Histological Recovery and Gluten-free Diet Adherence

A Prospective 1-year Follow-up Study of Adult Patients With Coeliac Disease

G. Galli; G. Esposito; E. Lahner; E. Pilozzi; V. D. Corleto; E. Di Giulio; M. A. Aloe Spiriti; B. Annibale


Aliment Pharmacol Ther. 2014;40(6):639-647. 

In This Article

Abstract and Introduction


Background Adequate gluten-free diet (GFD) is the only treatment for coeliac disease (CD). However, no agreement has been reached on either how and when to assess patient adherence to GFD or its effectiveness on villous atrophy.

Aim To assess, in a prospective study, patient adherence to and efficacy of GFD on histological recovery after 1-year of GFD.

Methods Between 2009 and 2012, we enrolled 65 consecutive newly-diagnosed adult patients (median age 38 years, 18–70) with biopsy-proven atrophic CD. Patients were re-evaluated after 1 year of GFD with duodenal histology, serological assays, symptoms and a dietary interview based on a validated questionnaire. Complete histological recovery was defined as the absence of villous atrophy and ≤30/100 intraepithelial lymphocytes.

Results Overall, 81.5% of patients had adequate adherence (ADA) to GFD, whereas 18.5% had an inadequate adherence (IADA); 66% of ADA patients and no IADA patients achieved complete histological recovery (P < 0.00001). Among ADA patients, antibody seroconversion and symptoms were not significantly different between patients who achieved complete histological recovery and those who achieved partial histological recovery with P = 0.309 and P = 0.197, respectively. Multivariate analysis showed that Marsh 3C was a risk factor for incomplete histological recovery in ADA patients (OR 8.74, 95% CI: 1.87–40.83).

Conclusions This study shows that complete histological recovery after 1-year of GFD in adult patients, who are assessed as adherent to the GFD, can be obtained in 66% of patients. Patients with severe histological damage at diagnosis are at risk for incomplete histological recovery 1 year later.


Coeliac disease (CD) is an immune-mediated disorder that affects approximately 1% of the Western population.[1,2] Patients with CD have intestinal lesions consisting of varying degrees of villous atrophy, crypt hyperplasia and intraepithelial lymphocytosis, as observed in duodenal biopsies.[3] The only known therapy is a lifelong gluten-free diet (GFD), which can lead to mucosal healing and improvements in symptoms and nutritional parameters. GFD may also prevent the onset of long-term complications, including malignancies.[4]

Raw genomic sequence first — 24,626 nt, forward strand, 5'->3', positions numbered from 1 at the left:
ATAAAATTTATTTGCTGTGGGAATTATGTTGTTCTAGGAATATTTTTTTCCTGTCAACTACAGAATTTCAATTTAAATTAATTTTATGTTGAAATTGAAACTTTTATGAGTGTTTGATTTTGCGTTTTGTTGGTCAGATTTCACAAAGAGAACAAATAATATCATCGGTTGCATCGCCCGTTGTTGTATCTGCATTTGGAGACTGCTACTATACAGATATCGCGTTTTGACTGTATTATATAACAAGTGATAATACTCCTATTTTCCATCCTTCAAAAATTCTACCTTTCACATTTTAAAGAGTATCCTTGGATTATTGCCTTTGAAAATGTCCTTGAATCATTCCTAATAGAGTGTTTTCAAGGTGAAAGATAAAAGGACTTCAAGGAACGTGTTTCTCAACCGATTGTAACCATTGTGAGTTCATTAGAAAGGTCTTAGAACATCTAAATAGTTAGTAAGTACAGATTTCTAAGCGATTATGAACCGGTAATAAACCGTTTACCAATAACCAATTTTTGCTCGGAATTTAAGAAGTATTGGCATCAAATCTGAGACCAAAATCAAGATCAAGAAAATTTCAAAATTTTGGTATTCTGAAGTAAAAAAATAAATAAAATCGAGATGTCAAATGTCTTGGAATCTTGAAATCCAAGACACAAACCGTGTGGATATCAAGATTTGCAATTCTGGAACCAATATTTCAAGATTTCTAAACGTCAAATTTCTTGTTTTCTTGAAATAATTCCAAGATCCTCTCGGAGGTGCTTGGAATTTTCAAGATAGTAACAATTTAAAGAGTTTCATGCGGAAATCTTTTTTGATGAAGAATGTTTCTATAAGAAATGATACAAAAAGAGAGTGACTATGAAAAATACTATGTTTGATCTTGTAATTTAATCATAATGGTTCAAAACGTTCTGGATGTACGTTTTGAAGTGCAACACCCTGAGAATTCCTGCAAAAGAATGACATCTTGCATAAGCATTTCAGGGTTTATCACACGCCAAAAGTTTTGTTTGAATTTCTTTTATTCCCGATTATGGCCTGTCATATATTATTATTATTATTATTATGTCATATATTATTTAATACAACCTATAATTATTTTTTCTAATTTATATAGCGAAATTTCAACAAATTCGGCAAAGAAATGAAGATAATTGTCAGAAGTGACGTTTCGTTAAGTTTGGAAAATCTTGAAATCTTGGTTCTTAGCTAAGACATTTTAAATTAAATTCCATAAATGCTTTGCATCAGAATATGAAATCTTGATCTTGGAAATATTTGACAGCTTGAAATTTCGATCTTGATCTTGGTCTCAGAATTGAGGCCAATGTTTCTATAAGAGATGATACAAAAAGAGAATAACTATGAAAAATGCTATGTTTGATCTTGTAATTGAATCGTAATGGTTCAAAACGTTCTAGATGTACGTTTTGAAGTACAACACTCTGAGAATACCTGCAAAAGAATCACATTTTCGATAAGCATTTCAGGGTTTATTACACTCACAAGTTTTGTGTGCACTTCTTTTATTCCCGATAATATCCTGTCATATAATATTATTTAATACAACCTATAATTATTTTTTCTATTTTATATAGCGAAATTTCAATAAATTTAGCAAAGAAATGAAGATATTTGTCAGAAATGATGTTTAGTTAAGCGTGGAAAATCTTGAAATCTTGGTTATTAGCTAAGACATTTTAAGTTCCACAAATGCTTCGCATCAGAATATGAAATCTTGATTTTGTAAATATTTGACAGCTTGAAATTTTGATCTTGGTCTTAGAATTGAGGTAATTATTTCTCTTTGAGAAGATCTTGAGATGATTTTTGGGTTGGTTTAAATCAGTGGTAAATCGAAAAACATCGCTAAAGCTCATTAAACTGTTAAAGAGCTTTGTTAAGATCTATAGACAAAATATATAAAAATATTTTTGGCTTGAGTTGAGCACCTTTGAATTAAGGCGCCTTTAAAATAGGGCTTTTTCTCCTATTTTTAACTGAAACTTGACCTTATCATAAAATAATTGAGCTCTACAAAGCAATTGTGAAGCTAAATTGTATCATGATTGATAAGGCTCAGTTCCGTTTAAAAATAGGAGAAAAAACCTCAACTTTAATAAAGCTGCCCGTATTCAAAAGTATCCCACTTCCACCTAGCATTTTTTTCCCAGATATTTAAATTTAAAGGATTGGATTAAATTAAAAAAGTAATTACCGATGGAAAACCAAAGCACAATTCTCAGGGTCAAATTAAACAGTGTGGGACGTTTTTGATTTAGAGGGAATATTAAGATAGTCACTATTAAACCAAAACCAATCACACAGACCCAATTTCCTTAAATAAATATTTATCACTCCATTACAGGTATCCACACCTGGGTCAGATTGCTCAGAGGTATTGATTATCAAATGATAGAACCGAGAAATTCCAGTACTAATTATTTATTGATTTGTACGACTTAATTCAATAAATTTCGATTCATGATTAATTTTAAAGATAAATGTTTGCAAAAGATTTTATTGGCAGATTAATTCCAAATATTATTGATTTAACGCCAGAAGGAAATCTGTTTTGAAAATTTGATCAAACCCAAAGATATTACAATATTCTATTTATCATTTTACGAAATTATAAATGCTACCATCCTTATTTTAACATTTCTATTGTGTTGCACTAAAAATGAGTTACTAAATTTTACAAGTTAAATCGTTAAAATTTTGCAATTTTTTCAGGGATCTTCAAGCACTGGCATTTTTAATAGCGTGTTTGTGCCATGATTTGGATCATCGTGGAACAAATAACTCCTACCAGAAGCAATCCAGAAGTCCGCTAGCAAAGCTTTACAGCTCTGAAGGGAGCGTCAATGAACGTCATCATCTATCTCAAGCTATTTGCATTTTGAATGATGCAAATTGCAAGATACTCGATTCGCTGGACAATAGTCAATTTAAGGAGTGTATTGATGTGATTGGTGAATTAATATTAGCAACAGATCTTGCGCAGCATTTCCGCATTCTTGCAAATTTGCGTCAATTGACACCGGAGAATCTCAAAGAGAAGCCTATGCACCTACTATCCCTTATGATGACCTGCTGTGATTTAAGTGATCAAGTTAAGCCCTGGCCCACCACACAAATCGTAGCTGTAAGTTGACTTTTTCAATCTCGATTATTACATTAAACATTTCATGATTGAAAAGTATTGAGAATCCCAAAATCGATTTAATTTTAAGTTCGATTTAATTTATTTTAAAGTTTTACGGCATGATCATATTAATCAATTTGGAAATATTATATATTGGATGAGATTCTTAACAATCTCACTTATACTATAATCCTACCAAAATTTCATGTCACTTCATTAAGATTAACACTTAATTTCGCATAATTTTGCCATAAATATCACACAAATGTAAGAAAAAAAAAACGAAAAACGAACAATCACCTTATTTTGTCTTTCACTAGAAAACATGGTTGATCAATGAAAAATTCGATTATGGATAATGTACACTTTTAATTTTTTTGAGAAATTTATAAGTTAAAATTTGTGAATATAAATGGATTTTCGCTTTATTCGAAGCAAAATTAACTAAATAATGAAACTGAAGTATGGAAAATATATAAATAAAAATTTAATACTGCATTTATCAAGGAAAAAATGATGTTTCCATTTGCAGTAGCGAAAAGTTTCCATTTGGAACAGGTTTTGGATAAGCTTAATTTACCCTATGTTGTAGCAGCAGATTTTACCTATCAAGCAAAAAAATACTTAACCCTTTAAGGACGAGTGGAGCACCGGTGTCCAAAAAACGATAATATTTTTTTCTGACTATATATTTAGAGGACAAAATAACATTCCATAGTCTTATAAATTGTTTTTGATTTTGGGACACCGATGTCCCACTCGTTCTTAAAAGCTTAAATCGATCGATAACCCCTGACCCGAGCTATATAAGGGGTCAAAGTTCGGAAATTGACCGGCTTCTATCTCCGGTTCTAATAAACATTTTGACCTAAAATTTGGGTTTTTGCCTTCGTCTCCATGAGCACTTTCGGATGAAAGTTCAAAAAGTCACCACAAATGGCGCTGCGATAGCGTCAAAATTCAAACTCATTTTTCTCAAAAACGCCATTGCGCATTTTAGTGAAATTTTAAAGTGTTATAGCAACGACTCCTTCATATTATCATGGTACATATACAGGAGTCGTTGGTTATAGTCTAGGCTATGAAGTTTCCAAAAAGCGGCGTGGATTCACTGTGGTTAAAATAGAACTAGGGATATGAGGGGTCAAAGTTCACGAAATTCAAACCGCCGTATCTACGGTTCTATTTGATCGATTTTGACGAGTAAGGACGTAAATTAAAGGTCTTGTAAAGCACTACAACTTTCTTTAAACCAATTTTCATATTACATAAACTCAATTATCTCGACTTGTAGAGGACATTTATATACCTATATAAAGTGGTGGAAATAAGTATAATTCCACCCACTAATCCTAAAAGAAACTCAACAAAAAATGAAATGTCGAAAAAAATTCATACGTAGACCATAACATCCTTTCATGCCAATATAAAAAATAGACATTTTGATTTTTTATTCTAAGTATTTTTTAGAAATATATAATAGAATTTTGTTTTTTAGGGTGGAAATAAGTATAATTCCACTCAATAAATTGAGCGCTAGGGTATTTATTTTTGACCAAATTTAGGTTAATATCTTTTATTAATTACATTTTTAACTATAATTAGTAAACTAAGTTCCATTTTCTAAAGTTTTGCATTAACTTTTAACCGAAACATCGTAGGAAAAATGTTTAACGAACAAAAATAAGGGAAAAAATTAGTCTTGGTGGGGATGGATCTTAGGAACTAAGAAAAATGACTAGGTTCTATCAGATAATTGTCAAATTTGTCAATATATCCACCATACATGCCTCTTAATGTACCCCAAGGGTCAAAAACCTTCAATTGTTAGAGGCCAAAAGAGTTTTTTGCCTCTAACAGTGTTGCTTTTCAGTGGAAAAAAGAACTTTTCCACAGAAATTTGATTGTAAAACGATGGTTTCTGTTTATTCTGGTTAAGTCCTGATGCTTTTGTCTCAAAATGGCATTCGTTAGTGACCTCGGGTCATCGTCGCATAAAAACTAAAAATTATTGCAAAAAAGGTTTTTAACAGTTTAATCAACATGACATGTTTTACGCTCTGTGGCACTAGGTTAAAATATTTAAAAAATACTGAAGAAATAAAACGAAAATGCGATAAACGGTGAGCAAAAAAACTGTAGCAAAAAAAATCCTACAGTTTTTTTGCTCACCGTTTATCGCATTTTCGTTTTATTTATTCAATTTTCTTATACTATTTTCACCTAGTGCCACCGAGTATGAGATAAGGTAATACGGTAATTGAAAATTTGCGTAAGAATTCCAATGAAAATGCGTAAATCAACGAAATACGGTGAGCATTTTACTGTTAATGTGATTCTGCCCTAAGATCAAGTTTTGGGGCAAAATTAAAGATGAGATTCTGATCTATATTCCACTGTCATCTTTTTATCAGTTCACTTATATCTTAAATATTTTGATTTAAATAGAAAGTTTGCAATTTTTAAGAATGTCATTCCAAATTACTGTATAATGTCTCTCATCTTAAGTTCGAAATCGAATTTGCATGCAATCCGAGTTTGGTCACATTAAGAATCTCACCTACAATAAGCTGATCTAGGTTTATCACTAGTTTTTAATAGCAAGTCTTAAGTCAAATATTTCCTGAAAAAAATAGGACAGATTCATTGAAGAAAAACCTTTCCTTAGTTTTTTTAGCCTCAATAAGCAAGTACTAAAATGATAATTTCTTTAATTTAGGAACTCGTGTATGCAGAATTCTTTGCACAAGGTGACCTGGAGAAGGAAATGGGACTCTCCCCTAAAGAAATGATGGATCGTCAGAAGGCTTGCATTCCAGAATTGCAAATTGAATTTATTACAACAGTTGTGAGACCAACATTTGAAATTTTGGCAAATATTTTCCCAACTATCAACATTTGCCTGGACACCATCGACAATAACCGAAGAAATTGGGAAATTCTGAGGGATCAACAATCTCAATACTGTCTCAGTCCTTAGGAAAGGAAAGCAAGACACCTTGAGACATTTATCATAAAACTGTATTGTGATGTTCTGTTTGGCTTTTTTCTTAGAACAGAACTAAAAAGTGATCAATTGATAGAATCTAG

There is little evidence on the best method of assessing GFD adherence and mucosal healing during GFD. The evaluation of serum coeliac disease-associated antibodies, such as anti-transglutaminase and/or anti-endomysium (Ab tTG IgA and/or EMA), and the assessment of clinical symptoms are the most frequently used methods to assess CD patients during follow-up.[5–9] However, these antibodies often decrease and/or disappear regardless of histological healing and GFD adherence,[10–12] whereas the initial symptoms may improve right after the beginning of the GFD, even if the histological resolution is slower.[6,13,14] Therefore, antibody negativity and the disappearance of initial symptoms are not always reliable markers for assessing adherence and the histological response to diet. In adult patients on GFD, no agreement currently exists as to the necessity of gastroscopic/histological control during follow-up or regarding the appropriate timing.[15] In fact, the existing bodies of evidence contrast one another due to the retrospective nature of most relevant studies, which have used varying follow-up periods (ranging from 9 months to 33 years) and only sometimes adhered to validated methods of assessing GFD adherence.[11,16–20] Thus, few prospective studies have investigated intestinal histological recovery during GFD[12,21,22] using a validated tool for diet adherence.

The aim of this prospective study was to assess the adherence to and the efficacy of GFD on histological duodenal mucosa healing after 1 year of diet in newly diagnosed adult subjects.